This is not a simple conversation and can be highly illuminating. For example, it is typical for those with more power to be less aware of it than those with less power. In addition, the distribution of power is to some extent situation-specific: a person may have considerable experience with one issue, and little or none with another.
Further, there may be significant variance in people’s perceptions of how much power each individual has. Have you ever witnessed an argument between two people where each strenuously claims to have less power than the other? The irony of this dynamic is that each is trying to get leverage on a current issue by claiming to have been the greater victim in the past. It’s an interesting game.
And it’s worse than that. The use of power can be assigned a position on a spectrum, where “Power Over” is at one end, and “Power With” is at the other. In cooperative groups, we are generally trying to promote a culture in which influence is used more in the sense of Power With—for the benefit of all (as opposed to Power Over, where influence is exerted to the benefit of some and at the expense of others).
There can be hell to pay when a person thinks they are using their power more on the Power With end of the spectrum and they are perceived by others to be operating more toward the Power Over end. To a large extent, the maturity of a cooperative group can be measured by how cleanly and openly they can have conversations about this particular gap of perception.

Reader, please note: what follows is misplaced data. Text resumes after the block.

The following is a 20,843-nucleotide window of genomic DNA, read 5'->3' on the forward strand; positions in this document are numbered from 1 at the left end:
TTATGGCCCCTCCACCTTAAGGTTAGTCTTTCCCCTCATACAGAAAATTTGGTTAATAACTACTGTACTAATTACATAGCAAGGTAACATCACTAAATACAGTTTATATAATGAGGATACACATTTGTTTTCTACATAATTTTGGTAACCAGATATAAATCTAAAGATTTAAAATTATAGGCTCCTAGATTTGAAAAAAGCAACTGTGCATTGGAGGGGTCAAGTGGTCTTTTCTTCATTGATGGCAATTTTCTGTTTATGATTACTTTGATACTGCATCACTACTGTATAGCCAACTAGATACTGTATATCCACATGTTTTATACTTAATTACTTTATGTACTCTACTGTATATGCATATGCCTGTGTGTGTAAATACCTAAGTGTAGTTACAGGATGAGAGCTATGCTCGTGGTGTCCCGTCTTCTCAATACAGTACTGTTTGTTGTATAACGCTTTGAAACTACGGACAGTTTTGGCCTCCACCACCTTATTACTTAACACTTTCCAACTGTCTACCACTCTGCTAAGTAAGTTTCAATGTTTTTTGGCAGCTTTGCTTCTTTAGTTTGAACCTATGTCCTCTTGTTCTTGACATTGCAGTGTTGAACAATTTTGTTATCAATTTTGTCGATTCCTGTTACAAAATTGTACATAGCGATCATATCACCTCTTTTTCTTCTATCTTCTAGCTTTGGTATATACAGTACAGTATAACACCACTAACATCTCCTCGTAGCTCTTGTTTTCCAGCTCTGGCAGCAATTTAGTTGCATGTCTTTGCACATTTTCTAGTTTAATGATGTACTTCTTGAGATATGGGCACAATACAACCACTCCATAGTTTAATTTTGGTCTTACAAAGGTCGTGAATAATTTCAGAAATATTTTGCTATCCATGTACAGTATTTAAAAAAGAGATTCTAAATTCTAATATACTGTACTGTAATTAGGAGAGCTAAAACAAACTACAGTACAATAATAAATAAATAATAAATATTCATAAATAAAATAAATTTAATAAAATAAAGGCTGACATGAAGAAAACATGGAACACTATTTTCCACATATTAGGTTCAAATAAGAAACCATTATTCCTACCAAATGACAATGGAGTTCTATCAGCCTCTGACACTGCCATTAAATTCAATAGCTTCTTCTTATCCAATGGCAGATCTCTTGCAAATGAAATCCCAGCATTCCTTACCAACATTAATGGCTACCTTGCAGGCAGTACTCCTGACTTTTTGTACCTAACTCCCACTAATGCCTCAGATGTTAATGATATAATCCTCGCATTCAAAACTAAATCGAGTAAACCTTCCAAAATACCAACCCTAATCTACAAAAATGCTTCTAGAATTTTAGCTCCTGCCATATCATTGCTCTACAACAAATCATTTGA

In thinking about how power relates to experience, it is a judgment call how much weight to give it. Those with more experience on an issue generally should be listened to carefully. Yet that doesn’t mean that alternative views cannot be entertained. The current situation may significantly differ from previous ones, and there may be doubts about whether the “right lessons” were learned from prior experiences.
While this may not help in the short run, some groups make a commitment to supporting people learning skills that the group relies on. In addition to enhancing member growth (valuable in its own right), this is an investment in a future where more people have experience in that area, thus flattening the distribution of rank.
On the matter of verbal facility, the water gets even muddier since there is no obvious correlation between articulation and wisdom. The fact that one can express an idea well does not necessarily mean that the idea is any good. In general, the sway of the “verbally confident” is greatest in open discussion, where there is the most room for them to maneuver. To level the playing field, you might consider wider use of formats that interrupt this dynamic—for example, small group breakouts (where there is more air time for everyone to share their views, and a strong voice can only influence a few at a time) or go-rounds (where everyone is guaranteed at least one turn to talk before anyone speaks twice).
Be careful though. These alternate formats tend to slow things down, and that can come at a different cost. Best, I think, is to mix it up and then to spend some time afterwards reflecting on how well the format served the group. Remember: the ultimate goal is not to get everyone to speak the same amount. It’s to have effective, unifying meetings, where the power is flowing With and not Over.